Responding Greatly in the Hour of Need

“Everything is unprecedented until it happens for the first time.” – Sully

US Airways Flight 1549 being evacuated as it floats on the Hudson River.

On January 15, 2009 US Airways pilot Chesley (“Sully”) Sullenberger landed an Airbus A320 on New York’s Hudson River after hitting a flock of birds and losing both engines. Incredibly, all 155 passengers and crew survived, due to Captain Sullenberger’s response that combined technical savvy, emotional poise and well-honed human intuition.

Preparation Matters
Sully had been flying since he was a boy. He knew airplanes inside and out, including the big jet he was flying out of LaGuardia Airport on a crisp, cold day in New York City.

Captain Chesley Sullenberger visiting the Virtual Motion Simulator at the NASA Ames Research Center in Moffett Field, California

“I knew what the A320 could do,” he explained to the NTSB investigators—a fact proved by his almost immediate decision to turn off the autopilot and fly the plane himself.

His statement, “My aircraft” and the copilot’s answer, “Your aircraft” is one of the most powerful moments in the entire drama.

Nobody had ever trained for the scenario in which Sully and his co-pilot Jeff Skiles found themselves—which could have meant panic in the cockpit. Instead, they pulled out a checklist for emergencies and began the systematic process of readying the plane for impact.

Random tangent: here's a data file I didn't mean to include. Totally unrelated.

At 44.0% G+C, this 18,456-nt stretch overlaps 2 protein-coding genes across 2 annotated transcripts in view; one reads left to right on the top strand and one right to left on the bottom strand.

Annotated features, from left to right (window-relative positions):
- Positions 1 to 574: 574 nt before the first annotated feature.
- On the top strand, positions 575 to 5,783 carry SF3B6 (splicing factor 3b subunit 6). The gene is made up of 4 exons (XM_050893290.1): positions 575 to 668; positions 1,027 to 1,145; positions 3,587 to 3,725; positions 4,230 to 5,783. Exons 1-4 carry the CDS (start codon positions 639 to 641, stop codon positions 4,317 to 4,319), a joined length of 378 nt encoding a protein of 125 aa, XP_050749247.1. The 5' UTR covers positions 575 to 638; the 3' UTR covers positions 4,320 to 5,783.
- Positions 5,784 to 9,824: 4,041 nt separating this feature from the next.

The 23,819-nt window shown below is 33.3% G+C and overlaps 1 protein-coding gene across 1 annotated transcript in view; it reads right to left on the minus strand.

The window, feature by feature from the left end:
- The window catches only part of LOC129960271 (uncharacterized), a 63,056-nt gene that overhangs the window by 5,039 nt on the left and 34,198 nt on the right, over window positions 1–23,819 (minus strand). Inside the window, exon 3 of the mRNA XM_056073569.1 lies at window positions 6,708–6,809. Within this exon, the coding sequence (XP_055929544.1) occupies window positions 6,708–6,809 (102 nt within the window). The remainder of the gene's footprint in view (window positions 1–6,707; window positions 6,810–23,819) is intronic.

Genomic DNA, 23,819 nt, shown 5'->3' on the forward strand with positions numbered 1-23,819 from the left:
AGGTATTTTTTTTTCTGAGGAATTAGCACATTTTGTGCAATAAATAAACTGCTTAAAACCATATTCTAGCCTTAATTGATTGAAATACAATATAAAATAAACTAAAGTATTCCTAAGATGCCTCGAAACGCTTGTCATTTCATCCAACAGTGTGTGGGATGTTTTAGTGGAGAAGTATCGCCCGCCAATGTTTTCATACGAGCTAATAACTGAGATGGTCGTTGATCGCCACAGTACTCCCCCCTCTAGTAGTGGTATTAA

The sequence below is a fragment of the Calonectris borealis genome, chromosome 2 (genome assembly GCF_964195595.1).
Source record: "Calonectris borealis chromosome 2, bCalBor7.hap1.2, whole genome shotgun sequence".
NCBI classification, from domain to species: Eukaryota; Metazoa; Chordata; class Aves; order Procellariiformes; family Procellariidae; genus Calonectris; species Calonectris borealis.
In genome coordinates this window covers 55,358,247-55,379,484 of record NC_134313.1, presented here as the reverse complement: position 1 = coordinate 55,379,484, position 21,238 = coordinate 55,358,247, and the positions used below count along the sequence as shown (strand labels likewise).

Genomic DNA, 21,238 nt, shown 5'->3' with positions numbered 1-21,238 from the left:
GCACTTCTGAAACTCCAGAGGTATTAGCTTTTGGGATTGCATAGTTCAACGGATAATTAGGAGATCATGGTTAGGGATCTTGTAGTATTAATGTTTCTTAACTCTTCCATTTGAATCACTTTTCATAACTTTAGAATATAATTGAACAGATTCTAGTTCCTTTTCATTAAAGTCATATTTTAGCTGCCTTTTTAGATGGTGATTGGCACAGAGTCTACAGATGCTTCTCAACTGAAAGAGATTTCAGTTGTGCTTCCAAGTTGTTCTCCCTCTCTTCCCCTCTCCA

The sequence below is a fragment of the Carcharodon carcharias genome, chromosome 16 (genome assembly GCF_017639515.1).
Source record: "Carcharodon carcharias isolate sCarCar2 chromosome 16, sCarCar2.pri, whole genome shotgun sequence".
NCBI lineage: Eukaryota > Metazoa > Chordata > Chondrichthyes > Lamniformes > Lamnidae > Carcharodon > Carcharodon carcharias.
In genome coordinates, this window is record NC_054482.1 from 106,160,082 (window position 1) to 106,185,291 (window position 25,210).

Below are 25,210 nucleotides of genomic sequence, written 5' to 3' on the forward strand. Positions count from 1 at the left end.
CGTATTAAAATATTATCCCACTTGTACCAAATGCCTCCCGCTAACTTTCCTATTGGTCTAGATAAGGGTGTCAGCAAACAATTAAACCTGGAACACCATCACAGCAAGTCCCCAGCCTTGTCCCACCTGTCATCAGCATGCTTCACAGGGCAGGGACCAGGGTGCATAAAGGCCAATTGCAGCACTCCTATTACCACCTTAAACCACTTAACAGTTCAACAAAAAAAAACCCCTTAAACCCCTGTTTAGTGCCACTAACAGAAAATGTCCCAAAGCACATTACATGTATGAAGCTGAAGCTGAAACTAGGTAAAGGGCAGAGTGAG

Through the years, Sully had encountered many dangerous situations—in both real and simulated scenarios. As an airline safety expert, he knew that he and his crew could rely on checklists and standard procedures to keep their naturally reactive survival responses under control.

But he did not rely on a checklist sequence to determine how to execute the actual water landing—and that is the reason all 155 passengers and crew survived.

Trusting Intuition
Played in the movie with pitch-perfect understatement by actor Tom Hanks, Sully’s character says matter-of-factly to the investigating panel, “I was sure I could do it.” And then he shocks them by admitting there was no time for complex analysis or trajectory computations. Once he decided to land in the Hudson, “I eye-balled it,” he says.

In other words, Sully ignored all distractions—and there were plenty, as the cockpit recording replay makes clear later in the movie. In that seminal moment, Sully became Luke Skywalker and let the Force guide his huge airliner into a perfect water landing on the Hudson River.

“Use the Force, Luke.” -Obi Wan Kenobi, Star Wars: Episode IV – A New Hope

In an interview the real Sully summed up the event:

“One way of looking at this might be that for 42 years I’ve been making small, regular deposits in this bank of experience, education and training. And on January 15, the balance was sufficient so that I could make a very large withdrawal.”

The X-factor was Sully’s quietly confident ability to summon all of his faculties in combination with his intuitive Force that was able to compute the perfect coordinates for an unprecedented outcome.

If you haven’t seen the movie, I recommend that you do. Here’s a 5-minute video to inspire you.

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Copyright © 2017 Cheryl Eckl and CherylEckl.com. All rights reserved.

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